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Spiritual Practice Now:
Scientific Network Spirituality
Following the Evidence as Far as It Takes Us--Then Confronting the Implications
Expanding Our Dynamical Worldview to Include Emergent Ordering and Agency
The first stage of this effort is learning about complex systems science and its methodology for analyzing networks
This involves learning to differentiate systems and networks that do manifest purposeful agency from those that do not
The second stage is applying that methodology to analyze structure and feedback networks in real world systems
By thusly examining societies, economies, and ecologies, their network agency reveals their archetypal character
This process becomes 'spiritual practice' if we acknowledge this agency as a primary creative force in the world
This re-orientation of our worldview toward network dynamics enables re-interpretation of our non-scientific knowledge
'Netology': Exploring Self-Organization and Animating Agency through Theory and Its Applications
The Foundational Science of Chaos and Complexity
The methodology of complex systems science derives from studies in chaotic and nonlinear dynamics, often referred to as "chaos theory," It was here that the analytical methods of physics revealed how order emerges spontaneously under certain types of dynamical conditions. Chaotic self-ordering, as in weather systems, arises and dissipates but does not manifest the capacity to sustain and adapt itself as an on-going system. Yet this emergence of order from disorderly conditions appears as the basis for the emergence of complex adaptive systems that do sustain their existence over time. These are most evident as living organisms but also include meta-systems such as societies, corporations, and ecologies. Thus a basic familiarity with this science is essential to appreciating the role network agency plays in the purposeful ordering of both the biosphere and human systems. Given the catastrophic disruptions contemporary human systems have inflicted upon natural systems, including those of the climate, education in this science is of the utmost importance. There is no more essential knowledge to teach in schools from an early age. We cannot comprehend the behaviors of either our own human systems nor those of the biosphere without it.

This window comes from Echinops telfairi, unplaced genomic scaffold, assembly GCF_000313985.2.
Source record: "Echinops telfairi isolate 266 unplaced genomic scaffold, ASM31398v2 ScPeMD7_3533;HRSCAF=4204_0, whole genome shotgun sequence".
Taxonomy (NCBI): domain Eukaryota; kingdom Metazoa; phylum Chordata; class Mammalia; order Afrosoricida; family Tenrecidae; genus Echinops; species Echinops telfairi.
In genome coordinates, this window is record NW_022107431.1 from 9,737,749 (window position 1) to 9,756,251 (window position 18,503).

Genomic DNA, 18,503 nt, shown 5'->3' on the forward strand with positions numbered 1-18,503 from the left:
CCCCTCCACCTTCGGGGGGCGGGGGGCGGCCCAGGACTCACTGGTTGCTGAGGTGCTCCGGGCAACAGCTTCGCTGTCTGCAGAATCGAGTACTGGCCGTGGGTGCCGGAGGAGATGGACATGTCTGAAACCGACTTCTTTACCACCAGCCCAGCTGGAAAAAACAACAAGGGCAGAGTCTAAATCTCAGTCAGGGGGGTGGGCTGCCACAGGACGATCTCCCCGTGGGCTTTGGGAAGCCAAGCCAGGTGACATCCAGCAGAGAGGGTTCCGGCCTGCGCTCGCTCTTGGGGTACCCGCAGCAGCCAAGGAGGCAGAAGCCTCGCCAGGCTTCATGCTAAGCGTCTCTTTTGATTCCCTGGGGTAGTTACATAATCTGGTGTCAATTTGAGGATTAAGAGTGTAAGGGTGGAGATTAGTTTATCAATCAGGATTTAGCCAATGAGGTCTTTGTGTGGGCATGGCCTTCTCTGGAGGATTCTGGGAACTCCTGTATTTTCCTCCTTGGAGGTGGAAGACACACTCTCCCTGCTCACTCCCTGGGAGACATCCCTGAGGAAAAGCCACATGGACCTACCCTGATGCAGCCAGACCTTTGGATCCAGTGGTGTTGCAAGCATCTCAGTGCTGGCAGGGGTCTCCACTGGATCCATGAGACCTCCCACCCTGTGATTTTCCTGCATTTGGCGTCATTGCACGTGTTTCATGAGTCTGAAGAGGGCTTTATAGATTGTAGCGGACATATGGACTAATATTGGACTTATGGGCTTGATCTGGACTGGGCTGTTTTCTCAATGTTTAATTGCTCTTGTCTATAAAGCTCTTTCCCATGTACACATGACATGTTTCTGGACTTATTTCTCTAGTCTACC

Identifying Network Agency through the Basics of Network Analysis
Any system can be examined as having both physical components and some form of operational network that connects its parts. Examination of a system's network of connections between its parts and how feedback flows between them indicate the dynamical complexity of the network. The dynamics in mechanical systems like motors are mostly linear, thus complexity is relatively low compared to network dynamics in adaptive systems like animals or societies. A basic understanding of the differences between adaptively self-organizing systems and non-adaptive ones gives a sense of where network agency emerges and what effects it can have. There is a vast range of complexity in systems, with some appearing predominantly mechanistic, thus predictable and potentially controllable, whereas others derive their self-organization from inherent instability that makes prediction impossible. Learning to differentiate network structures or topologies assists in identifying these distinctions.
Basic network topology: